Sunday, 26 February 2017


Saturday, 3 November 2012

who build the pyramids?

Friday, 2 November 2012

Advanced Keyloggers

Today, keylogger would only paint half a picture of someones computer activity and because of this the name " Keylogger " has progressed to become ‘Computer Monitoring Software’. Through the internet, you can access a whole range of computer monitoring
software and keyloggers, some are malicious, some aren’t, but they usually encompass a range of standard features.
‘Commercial Computer Monitoring Software is the type of software that you need if you wanted to monitor a lazy employee or a wayward teenagers computer activity. These types of computer monitoring software are never meant to be used maliciously, and almost always come with a disclaimer that has to be acknowledged before you can install the software. These applications have a number of powerful features in 2012 and although they vary from developer to developer, they usually include a standard set of features.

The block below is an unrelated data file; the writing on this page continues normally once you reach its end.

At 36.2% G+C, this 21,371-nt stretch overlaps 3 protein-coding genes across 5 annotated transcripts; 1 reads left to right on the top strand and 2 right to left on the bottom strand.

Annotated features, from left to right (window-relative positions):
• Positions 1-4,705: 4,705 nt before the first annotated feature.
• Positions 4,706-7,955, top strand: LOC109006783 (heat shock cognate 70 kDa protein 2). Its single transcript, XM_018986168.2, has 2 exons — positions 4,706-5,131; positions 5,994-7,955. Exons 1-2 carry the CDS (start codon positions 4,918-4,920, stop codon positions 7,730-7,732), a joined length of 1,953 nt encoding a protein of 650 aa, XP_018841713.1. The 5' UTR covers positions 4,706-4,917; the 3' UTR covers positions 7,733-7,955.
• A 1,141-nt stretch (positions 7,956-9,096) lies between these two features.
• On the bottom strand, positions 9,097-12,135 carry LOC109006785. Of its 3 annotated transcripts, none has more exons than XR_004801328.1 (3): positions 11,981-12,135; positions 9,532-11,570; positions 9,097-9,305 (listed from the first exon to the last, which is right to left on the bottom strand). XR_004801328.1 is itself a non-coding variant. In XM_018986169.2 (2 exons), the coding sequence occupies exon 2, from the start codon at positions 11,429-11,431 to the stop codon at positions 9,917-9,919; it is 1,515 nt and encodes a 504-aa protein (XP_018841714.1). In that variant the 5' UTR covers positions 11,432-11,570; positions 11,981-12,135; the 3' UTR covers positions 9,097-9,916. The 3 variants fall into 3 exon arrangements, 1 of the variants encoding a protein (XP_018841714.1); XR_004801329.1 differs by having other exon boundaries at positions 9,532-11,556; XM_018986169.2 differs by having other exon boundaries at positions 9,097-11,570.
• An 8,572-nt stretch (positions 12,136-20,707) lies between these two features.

Along with the keystroke monitoring (which will monitor all keys pressed, along with the time and date they were pressed and the application they were typed in to), the second feature you will find in most modern software is screenshot monitoring. This can usually be set to take a screenshot either at set time intervals, or every time a new window becomes active.

Of course, it goes without saying that along with the keystrokes and screenshots, most applications will log all applications used, and the date and time of the use (sometimes, along with the length of use). But today, the most important feature of any monitoring software is internet/website monitoring. Most software will monitor all websites visited (or all web requests) and the date and time of the visit, while also taking a screenshots of the visited website. This can all be used along with the keystroke monitoring to gain user names, passwords and web mail sent and received.